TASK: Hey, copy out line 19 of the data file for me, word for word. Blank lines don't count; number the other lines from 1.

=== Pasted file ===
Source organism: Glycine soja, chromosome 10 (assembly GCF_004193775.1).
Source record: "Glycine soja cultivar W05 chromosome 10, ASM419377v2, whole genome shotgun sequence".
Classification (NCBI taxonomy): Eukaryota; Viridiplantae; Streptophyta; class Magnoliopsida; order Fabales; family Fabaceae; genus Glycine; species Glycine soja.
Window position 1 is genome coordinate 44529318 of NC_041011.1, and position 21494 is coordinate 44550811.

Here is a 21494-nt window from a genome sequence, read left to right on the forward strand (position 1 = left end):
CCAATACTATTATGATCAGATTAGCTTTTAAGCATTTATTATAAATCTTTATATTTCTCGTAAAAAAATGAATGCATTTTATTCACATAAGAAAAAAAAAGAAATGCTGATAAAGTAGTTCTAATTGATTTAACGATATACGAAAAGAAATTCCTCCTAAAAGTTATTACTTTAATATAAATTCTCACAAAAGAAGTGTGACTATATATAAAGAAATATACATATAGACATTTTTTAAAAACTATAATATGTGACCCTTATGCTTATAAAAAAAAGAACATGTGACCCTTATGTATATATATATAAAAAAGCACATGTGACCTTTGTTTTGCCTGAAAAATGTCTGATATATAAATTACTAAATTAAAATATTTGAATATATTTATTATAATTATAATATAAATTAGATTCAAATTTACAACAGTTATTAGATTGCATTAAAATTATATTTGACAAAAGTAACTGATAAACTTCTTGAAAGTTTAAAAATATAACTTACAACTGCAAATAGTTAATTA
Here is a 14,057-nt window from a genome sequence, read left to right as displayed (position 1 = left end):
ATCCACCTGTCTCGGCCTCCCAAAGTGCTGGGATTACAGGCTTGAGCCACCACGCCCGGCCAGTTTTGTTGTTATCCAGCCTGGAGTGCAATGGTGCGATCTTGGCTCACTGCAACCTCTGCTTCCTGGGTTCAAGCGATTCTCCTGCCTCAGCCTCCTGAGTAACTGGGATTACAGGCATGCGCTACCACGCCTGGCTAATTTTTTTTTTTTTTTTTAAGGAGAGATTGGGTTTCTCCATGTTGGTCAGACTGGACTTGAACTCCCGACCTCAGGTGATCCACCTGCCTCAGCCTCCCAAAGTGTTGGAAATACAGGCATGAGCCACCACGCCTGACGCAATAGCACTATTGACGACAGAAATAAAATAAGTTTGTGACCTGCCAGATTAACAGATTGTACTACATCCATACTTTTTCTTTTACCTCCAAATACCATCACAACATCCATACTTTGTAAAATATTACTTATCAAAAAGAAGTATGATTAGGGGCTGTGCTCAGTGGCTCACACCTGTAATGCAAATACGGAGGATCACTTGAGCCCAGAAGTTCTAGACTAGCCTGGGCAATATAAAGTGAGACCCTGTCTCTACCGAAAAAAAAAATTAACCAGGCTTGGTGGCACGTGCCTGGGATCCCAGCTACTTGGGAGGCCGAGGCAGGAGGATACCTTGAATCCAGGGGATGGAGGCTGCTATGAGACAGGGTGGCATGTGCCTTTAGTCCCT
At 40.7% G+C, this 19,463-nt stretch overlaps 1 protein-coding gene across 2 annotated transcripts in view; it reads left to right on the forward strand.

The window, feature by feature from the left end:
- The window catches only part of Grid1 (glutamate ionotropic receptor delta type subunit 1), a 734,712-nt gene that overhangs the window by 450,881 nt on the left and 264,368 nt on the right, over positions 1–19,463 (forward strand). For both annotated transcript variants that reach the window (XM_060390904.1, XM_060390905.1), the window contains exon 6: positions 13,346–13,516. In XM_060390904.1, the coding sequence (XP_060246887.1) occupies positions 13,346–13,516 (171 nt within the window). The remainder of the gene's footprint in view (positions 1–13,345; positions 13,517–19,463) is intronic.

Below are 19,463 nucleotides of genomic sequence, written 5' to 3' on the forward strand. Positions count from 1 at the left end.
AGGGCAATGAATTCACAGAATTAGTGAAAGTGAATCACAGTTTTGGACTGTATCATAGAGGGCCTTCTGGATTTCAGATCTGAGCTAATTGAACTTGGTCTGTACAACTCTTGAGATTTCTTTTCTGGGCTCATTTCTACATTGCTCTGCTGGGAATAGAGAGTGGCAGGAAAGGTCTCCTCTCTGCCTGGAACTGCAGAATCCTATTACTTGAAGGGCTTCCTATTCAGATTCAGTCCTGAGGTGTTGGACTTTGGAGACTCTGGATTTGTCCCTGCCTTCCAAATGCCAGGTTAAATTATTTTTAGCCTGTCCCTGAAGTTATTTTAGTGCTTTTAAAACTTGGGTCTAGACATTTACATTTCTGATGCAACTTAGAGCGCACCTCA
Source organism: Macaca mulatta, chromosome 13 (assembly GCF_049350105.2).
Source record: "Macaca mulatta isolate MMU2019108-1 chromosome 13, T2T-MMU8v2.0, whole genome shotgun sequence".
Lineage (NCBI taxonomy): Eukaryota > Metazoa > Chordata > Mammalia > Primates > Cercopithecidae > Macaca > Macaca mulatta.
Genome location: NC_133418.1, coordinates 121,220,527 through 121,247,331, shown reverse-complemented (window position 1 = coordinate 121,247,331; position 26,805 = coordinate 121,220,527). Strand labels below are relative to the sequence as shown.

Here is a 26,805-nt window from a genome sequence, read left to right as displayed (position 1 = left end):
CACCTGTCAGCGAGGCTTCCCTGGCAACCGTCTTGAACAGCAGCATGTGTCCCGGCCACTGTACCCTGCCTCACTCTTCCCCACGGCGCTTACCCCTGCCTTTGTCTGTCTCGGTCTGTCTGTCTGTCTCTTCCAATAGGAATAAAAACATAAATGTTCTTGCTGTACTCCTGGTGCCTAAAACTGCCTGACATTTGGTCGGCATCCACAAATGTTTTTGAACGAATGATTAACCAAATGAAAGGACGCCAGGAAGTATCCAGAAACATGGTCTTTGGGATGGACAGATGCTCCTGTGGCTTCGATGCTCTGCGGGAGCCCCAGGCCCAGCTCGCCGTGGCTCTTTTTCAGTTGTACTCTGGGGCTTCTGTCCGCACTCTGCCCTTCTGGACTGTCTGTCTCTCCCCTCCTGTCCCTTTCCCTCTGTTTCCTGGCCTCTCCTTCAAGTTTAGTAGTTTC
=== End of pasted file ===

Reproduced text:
CACCTGTCAGCGAGGCTTCCCTGGCAACCGTCTTGAACAGCAGCATGTGTCCCGGCCACTGTACCCTGCCTCACTCTTCCCCACGGCGCTTACCCCTGCCTTTGTCTGTCTCGGTCTGTCTGTCTGTCTCTTCCAATAGGAATAAAAACATAAATGTTCTTGCTGTACTCCTGGTGCCTAAAACTGCCTGACATTTGGTCGGCATCCACAAATGTTTTTGAACGAATGATTAACCAAATGAAAGGACGCCAGGAAGTATCCAGAAACATGGTCTTTGGGATGGACAGATGCTCCTGTGGCTTCGATGCTCTGCGGGAGCCCCAGGCCCAGCTCGCCGTGGCTCTTTTTCAGTTGTACTCTGGGGCTTCTGTCCGCACTCTGCCCTTCTGGACTGTCTGTCTCTCCCCTCCTGTCCCTTTCCCTCTGTTTCCTGGCCTCTCCTTCAAGTTTAGTAGTTTC